Heathpie’s CBR-III Review #13 – Kitchen Confidential: Adventures in the Culinary Underbelly

I remember catching episodes of No Reservations on the Travel Channel and thinking, “Wow. Anthony Bourdain is a dick! I sure like him.” But if others see him as cocky, it sure seems that he’s earned it.

The more I learned about food and cooking over the years, the more I wanted to read Kitchen Confidential. Anthony Bourdain is a “celebrity chef” now, due to this book (originally published in 2000 and reissued in 2007 with a prologue), but after graduating from the Culinary Institute of America, he toiled in kitchens all over the world for years before scoring several “big breaks.”

Kitchen Confidential follows Bourdain from his start of his career in a restaurant on the New England waterfront, to his current position at executive chef at Brasserie Les Halles in NYC.

Along the way, the reader is treated to stories and anecdotes of what really goes on behind the kitchen doors in restaurants – from no-star eateries to Michelin-rated establishments. Many stories are hilarious and self-deprecating, others make me nervous to eat out at all.

For example, never order fish on Mondays, never order a nice cut of meat “well done,” and never stiff your server. Trust me.

Bourdain acknowledges the many, many mistakes that line his career path, and the reader is privy to his descent into alcoholism, drug use, and other addictions. He’s not alone in the restaurant world, apparently, and the lives that chefs lead are definitely not your typical nine-to-fives.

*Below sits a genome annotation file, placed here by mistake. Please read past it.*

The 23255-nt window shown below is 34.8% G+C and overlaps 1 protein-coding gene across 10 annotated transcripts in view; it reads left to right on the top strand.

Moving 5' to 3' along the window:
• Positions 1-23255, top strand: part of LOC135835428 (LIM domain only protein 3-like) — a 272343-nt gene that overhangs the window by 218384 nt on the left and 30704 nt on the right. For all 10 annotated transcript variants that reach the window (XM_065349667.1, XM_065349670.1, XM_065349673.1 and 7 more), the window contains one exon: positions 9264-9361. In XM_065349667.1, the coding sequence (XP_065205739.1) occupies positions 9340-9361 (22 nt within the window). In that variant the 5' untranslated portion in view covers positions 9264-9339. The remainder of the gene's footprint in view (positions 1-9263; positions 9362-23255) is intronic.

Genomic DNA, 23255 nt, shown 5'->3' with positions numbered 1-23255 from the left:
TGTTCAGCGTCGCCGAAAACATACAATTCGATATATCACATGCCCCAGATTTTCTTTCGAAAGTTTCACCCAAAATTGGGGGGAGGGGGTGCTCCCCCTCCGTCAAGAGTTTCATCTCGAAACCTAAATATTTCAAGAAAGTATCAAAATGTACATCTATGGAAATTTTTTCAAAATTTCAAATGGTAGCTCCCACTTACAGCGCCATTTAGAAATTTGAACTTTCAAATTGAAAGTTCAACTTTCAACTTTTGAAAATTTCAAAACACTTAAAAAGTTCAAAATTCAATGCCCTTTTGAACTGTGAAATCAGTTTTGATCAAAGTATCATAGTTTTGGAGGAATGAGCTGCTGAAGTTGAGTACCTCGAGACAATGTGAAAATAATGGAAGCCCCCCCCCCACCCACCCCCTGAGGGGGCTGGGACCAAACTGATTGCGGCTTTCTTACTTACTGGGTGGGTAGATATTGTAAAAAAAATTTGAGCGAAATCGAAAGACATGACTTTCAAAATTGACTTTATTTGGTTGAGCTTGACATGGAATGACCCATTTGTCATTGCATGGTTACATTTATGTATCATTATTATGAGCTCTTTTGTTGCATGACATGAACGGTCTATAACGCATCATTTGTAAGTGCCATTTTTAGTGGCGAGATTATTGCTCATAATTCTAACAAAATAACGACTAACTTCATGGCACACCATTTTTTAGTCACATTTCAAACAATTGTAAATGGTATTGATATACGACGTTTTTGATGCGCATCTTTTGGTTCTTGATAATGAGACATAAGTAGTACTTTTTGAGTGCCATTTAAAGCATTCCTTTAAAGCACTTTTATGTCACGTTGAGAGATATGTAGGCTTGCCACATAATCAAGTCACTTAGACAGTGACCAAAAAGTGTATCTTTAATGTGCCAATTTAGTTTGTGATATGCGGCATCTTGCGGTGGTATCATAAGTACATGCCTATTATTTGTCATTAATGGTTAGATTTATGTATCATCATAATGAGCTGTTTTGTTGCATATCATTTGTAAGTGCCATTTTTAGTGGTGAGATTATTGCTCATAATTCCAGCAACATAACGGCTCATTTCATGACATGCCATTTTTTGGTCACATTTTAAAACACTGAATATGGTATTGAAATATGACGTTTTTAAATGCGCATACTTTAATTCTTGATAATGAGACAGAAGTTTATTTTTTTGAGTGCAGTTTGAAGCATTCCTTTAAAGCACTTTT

My favorite parts of Kitchen Confidential are those where Bourdain gets technical – explaining how and why professional kitchens are designed, how the sous chef and line cooks operate and set up his/her station.

(Actually “his/her” is misleading. Very few women are found in kitchens, due to the rampant misogyny and crassness. Those who can handle it are legends.)

Bourdain loves his career, and it is obvious. First and foremost, he is writing for the people in the industry – the ones who will “get it.” It’s a love letter of sorts. Laced with cocaine.

(Kitchen Confidential was a short-lived television series starring Bradley Cooper. It’s actually quite good, but FOX pulled the plug after 13 episodes. Full episodes are available at imdb.com.)

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4 Comments

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4 responses to “Heathpie’s CBR-III Review #13 – Kitchen Confidential: Adventures in the Culinary Underbelly

  1. You had me at “technical.” It’s goin’ on my Goodreads list.

  2. This is an excellent book. He has also published a book of essays about his life once he stopped cooking professionally which is also pretty funny – The Nasty Bits.

  3. I love him. The more recent Medium Raw is good too. I’m woefully behind on the new episodes of No Reservations since I no longer have DVR. Sad.

  4. Pingback: Food for Business | Job Searching Blog

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